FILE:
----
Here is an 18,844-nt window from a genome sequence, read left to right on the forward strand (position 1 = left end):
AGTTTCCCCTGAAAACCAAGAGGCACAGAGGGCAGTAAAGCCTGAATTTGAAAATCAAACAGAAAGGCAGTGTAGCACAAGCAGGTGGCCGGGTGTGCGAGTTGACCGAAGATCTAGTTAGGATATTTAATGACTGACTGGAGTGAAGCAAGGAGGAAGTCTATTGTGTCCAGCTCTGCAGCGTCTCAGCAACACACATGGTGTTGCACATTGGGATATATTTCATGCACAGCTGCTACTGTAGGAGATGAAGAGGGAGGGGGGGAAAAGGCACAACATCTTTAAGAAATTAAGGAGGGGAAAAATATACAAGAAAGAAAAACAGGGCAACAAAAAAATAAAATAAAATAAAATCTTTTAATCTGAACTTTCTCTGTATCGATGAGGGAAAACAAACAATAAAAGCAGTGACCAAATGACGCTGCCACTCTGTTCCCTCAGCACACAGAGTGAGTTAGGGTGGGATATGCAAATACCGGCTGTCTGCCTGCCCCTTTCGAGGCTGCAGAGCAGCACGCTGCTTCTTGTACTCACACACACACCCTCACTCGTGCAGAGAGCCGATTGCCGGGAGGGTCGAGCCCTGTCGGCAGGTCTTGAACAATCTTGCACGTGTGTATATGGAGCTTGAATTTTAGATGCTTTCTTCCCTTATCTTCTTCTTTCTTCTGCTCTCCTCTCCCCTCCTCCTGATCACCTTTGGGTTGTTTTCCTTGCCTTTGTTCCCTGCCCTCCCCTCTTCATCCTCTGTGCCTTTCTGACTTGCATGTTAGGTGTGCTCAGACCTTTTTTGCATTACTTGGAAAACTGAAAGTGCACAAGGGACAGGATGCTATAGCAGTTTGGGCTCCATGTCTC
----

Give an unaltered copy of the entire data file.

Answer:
Here is an 18,844-nt window from a genome sequence, read left to right on the forward strand (position 1 = left end):
AGTTTCCCCTGAAAACCAAGAGGCACAGAGGGCAGTAAAGCCTGAATTTGAAAATCAAACAGAAAGGCAGTGTAGCACAAGCAGGTGGCCGGGTGTGCGAGTTGACCGAAGATCTAGTTAGGATATTTAATGACTGACTGGAGTGAAGCAAGGAGGAAGTCTATTGTGTCCAGCTCTGCAGCGTCTCAGCAACACACATGGTGTTGCACATTGGGATATATTTCATGCACAGCTGCTACTGTAGGAGATGAAGAGGGAGGGGGGGAAAAGGCACAACATCTTTAAGAAATTAAGGAGGGGAAAAATATACAAGAAAGAAAAACAGGGCAACAAAAAAATAAAATAAAATAAAATCTTTTAATCTGAACTTTCTCTGTATCGATGAGGGAAAACAAACAATAAAAGCAGTGACCAAATGACGCTGCCACTCTGTTCCCTCAGCACACAGAGTGAGTTAGGGTGGGATATGCAAATACCGGCTGTCTGCCTGCCCCTTTCGAGGCTGCAGAGCAGCACGCTGCTTCTTGTACTCACACACACACCCTCACTCGTGCAGAGAGCCGATTGCCGGGAGGGTCGAGCCCTGTCGGCAGGTCTTGAACAATCTTGCACGTGTGTATATGGAGCTTGAATTTTAGATGCTTTCTTCCCTTATCTTCTTCTTTCTTCTGCTCTCCTCTCCCCTCCTCCTGATCACCTTTGGGTTGTTTTCCTTGCCTTTGTTCCCTGCCCTCCCCTCTTCATCCTCTGTGCCTTTCTGACTTGCATGTTAGGTGTGCTCAGACCTTTTTTGCATTACTTGGAAAACTGAAAGTGCACAAGGGACAGGATGCTATAGCAGTTTGGGCTCCATGTCTC